Steff's friends Salvucci (Paul Carafotes) and Brian (the late Chris Penn) are working the same angles, as are many of their fellow teammates, but none of them have Steff's skills on the field or his brains in the classroom. All of them are acutely aware that their town is a blue collar backwater, an ethnic melange of Italians, Poles and African-Americans (though the inhabitants themselves use more colloquial terms) scorned by the tonier teams that routinely beat them, notably Walnut Heights.
Certainly their coach, Nickerson (Craig T. Nelson) knows his team's poor record. When he isn't teaching typing class - hardly a demanding position - Coach Nickerson spends his time at a blackboard analyzing plays, desperately hoping to score a surprise victory that will impress the search committee at Cal Poly San Luis Obispo, where he's been interviewing. Like his best players, the coach is desperate to get out of Ampipe. His wife (Sandy Faison) can't wait to leave.
Steff's girlfriend, Lisa (Lea Thompson, two years before Back to the Future), doesn't want Steff to leave but doesn't want to hold him back either. That ambivalence is a big part of what causes Lisa to push Steff away when he wants to sleep with her. Later in the film, though, a deeper conflict emerges. Lisa also wants to go to college, in her case to study music, but as she bitterly points out, no recruiters pass through town offering music scholarships. Unlike Steff and his fellow jocks, she really is stuck in Ampipe.
As the Big Game with Walnut Heights approaches, Coach Nickerson drives his players mercilessly. At the game he goes to extremes. Steff confronts him, and Nickerson throws him off the team. Then, after the Nickerson home is vandalized by local hooligans led by one Bosko (James A. Baffico), Nickerson blackballs Steff with every recruiter. With no more hope of a scholarship, it's time to start punching in at the factory.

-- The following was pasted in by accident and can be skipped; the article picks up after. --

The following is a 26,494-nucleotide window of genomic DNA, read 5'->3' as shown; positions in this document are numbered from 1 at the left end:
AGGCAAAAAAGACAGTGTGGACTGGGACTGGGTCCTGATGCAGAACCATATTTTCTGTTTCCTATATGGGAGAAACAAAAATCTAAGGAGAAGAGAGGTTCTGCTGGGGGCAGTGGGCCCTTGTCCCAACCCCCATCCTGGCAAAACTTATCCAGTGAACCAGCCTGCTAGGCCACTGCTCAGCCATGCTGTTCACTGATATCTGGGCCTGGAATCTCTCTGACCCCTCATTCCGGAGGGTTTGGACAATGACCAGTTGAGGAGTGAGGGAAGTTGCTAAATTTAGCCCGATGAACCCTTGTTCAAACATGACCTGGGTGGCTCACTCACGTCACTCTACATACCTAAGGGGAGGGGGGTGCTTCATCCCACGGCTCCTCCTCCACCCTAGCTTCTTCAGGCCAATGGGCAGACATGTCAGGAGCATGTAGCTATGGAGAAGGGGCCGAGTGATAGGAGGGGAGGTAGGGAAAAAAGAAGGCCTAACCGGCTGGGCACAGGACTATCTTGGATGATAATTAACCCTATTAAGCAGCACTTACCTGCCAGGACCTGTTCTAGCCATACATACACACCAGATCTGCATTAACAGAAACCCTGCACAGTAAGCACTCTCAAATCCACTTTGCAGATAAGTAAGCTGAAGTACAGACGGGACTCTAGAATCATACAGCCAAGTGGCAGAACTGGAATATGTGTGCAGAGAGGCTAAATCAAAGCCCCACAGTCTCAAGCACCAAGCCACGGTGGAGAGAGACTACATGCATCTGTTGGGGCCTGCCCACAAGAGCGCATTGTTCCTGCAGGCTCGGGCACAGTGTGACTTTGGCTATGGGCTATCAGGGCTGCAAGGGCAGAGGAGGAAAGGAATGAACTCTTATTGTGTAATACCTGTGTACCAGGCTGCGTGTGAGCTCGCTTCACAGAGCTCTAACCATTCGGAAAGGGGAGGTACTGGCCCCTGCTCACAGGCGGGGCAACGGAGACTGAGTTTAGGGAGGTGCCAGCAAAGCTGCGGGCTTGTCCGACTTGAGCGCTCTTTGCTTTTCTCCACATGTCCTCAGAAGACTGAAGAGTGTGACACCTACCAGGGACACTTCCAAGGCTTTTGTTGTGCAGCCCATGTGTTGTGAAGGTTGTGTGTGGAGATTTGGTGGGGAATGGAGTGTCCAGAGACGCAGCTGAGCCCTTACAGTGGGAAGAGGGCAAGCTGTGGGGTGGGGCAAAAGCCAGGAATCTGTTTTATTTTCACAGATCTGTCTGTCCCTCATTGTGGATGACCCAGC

Except that it isn't. While all the sports, sex and high school escapades have been happening in the foreground, the real story of All the Right Moves has been steadily unfolding everywhere else. The town is dying. The factory is laying off workers by the hundreds, including Steff's brother. The only work that Steff and his brother can find is dismantling former industrial properties to make way for new construction that will not, when it's completed, offer them further employment. The future of America's Rust Belt has arrived, and there's no place in it for the inhabitants of Ampipe. That's why people like Steff and Coach Nickerson (and Lisa) are so eager to get out.
Ultimately, All the Right Moves is a downbeat film. It manages to reach a modestly happy resolution for some of the characters, but not all of them, because there is no happy ending where leaving is the only right move. Not everyone is free to leave, as is demonstrated by the football player who marries his pregnant girlfriend, or, more tragically, the one who turns to armed robbery in a desperate attempt to support his family. And a story set in the environs of Ampipe could only document the changes happening all around, but it couldn't explore what was causing them. That had to wait for a later film set in a different place, where a fellow named Gordon Gekko called the shots.
All the Right Moves Blu-ray, Video Quality
A distinguished director of photography, director Chapman chose Dutch DP Jan de Bont to shoot his directorial debut. De Bont would go on to become one of the late 20th Century's most visible cinematographers, giving distinctive looks to Die Hard, Black Rain, The Hunt for Red October and Basic Instinct, among others, before becoming a director in his own right with Speed. For All the Right Moves, de Bont provided a low-key naturalistic look similar to Chapman's own signature style in such urban films as Hardcore, The Wanderers, the 1978 remake of Invasion of the Body Snatchers, much of Taxi Driver and later The Fugitive and Quick Change. The film was shot on location in Johnstown, PA, which is located in the heart of Pennsylvania manufacturing territory.